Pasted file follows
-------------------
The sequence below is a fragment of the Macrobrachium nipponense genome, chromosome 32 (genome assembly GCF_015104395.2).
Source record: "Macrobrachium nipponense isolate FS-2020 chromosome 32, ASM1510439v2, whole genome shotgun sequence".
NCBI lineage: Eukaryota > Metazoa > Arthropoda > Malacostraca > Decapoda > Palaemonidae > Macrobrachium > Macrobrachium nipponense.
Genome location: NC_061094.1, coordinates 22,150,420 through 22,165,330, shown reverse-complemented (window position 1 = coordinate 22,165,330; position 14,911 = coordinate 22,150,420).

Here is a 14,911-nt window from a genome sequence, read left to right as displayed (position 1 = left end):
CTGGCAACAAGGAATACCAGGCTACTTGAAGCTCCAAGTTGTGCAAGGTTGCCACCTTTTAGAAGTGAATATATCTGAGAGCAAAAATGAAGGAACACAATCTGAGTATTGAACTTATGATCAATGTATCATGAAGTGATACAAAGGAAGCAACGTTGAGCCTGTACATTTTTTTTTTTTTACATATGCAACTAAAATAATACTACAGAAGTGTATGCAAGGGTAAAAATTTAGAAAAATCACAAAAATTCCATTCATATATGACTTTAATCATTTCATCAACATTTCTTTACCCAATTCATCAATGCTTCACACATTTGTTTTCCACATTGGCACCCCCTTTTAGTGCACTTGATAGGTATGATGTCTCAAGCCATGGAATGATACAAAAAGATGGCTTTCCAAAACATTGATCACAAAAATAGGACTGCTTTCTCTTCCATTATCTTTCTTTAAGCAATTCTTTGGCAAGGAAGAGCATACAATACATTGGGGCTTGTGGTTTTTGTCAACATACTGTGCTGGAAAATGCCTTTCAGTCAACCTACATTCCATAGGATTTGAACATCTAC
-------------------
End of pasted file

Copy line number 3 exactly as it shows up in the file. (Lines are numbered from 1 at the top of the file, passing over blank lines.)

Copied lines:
NCBI lineage: Eukaryota > Metazoa > Arthropoda > Malacostraca > Decapoda > Palaemonidae > Macrobrachium > Macrobrachium nipponense.